The Georgia Power subsidiary of Southern Co. (NYSE: SO), which relies heavily on coal-fired power, announced Oct. 23 that it has joined with other energy companies across the country in support of a motion to stay the U.S. Environmental Protection Agency’s Clean Power Plan, due to its potential impacts on reliability and affordability of electricity in the state of Georgia.
That final rule was published in the Oct. 23 Federal Register, which is a point where the federal courts have said litigation against it can begin. A number of parties, including a coalition of 24 states and also coal producer Murray Energy, immediately filed lawsuits against the Clean Power Plan for existing power plants, and a companion rule for new power plants.
Georgia Power said it is firmly committed to protecting the investments made in its operations, including generation plants across the state. In an Oct. 23 filing with the U.S. Court of Appeals for the District of Columbia, Georgia Power Senior Vice President and Senior Production Officer John Pemberton noted that, under EPA’s proposed compliance solution, the company would be required to retire 4,800 MW – more than 20% of its total capacity – of fossil fuel-fired generation by 2030. EPA’s compliance solution includes the premature closure of units at Plants Bowen, Hammond, McIntosh and Scherer, as well as Plant Gaston in Alabama.
In addition, based on EPA’s Integrated Planning Model (IPM) analysis, impacts to Georgia Power could include:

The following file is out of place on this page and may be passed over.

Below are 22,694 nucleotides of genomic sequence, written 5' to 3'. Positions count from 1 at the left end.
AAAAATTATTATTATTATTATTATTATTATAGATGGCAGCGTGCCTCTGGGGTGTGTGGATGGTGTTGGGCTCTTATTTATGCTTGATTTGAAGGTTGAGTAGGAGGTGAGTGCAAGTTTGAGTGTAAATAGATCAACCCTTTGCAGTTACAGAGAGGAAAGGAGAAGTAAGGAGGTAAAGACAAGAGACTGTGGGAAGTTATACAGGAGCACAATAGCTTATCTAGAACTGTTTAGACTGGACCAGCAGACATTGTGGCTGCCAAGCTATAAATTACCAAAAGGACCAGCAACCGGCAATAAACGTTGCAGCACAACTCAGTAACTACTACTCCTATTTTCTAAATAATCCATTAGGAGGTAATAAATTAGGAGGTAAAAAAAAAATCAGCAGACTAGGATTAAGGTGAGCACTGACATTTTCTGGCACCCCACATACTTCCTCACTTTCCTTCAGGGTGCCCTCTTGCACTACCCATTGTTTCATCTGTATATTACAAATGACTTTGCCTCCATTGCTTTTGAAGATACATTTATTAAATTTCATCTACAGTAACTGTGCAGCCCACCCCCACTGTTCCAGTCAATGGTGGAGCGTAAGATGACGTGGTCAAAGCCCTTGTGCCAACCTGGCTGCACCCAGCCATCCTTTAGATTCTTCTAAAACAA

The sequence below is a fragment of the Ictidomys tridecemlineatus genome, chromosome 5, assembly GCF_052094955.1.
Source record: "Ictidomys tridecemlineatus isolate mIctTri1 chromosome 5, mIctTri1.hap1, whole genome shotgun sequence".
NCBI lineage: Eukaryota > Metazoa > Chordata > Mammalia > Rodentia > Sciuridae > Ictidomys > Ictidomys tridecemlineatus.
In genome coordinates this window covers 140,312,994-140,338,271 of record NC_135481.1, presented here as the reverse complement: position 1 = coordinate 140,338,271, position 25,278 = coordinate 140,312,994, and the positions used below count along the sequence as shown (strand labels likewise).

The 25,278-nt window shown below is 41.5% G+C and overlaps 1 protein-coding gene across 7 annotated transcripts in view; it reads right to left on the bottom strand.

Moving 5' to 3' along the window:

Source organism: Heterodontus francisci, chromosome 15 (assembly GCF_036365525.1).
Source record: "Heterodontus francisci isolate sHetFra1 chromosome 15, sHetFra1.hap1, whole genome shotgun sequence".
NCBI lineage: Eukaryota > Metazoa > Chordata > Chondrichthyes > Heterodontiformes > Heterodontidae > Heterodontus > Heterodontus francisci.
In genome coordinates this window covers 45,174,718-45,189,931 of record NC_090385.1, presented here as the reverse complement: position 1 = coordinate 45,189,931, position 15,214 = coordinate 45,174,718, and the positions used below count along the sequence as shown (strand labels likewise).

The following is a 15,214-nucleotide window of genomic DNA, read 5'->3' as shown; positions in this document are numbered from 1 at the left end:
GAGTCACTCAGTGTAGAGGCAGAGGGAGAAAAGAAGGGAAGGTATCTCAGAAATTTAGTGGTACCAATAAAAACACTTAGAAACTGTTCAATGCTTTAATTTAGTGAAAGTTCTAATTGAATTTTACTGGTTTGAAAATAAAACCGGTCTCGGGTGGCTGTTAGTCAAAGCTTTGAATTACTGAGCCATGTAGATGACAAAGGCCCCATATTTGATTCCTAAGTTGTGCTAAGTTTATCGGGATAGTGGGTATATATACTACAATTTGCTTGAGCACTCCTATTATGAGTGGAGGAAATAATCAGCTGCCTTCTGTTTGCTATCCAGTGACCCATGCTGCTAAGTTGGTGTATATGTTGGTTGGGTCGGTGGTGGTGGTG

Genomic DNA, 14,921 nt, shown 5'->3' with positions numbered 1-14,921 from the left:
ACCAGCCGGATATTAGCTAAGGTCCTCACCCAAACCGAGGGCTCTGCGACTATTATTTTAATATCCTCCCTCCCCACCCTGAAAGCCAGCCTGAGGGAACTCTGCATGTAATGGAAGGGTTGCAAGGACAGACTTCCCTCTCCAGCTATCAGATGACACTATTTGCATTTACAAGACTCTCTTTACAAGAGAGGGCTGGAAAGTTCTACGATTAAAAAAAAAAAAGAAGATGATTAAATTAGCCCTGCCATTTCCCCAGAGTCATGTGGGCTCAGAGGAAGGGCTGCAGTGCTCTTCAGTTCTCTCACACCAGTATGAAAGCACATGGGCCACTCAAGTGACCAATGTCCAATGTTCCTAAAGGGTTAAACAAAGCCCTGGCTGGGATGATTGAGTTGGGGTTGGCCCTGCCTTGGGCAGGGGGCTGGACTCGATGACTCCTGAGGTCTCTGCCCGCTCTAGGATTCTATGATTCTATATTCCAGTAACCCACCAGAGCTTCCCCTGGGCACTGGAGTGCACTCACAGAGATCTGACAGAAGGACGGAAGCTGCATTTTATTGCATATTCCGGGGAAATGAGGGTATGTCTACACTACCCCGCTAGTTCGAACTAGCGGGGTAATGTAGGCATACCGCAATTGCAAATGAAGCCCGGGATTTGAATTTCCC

- Higher production costs and an insufficient reserve margin resulting in increased customer costs of approximately $830 million in 2016 and 2017.
- More than $515 million in additional costs for needed transmission projects with approximately $70 million in costs in 2016 and 2017 alone.
- $485 million in costs related to impacts to the company’s fuels program in 2016 and 2017.
- Loss of more than $8 million in annual property taxes and approximately $15 million in annual fuel taxes (based on 2014 receipts) beginning in 2016.
- Loss of nearly 800 full-time jobs in 2016 and 2017 alone.
Based on EPA’s results, and because it takes many years to plan and implement changes, Georgia Power said it would have to begin activities immediately in 2016 and 2017, regardless of required state implementation plans yet to be developed. Many of the costs and impacts to reliability could not be reversed once the changes have been started under EPA’s plan.
Georgia Power relies on an established process with the Georgia Public Service Commission (PSC) known as the Integrated Resource Plan (IRP), to make long-term planning decisions on how to best meet the future energy needs of Georgia reliably and affordably. The IRP is filed every three years and includes a 20-year planning horizon. Georgia Power’s next IRP will be filed with the Georgia PSC in 2016.
Georgia Power is the largest subsidiary of Southern Co., one of the nation’s largest generators of electricity.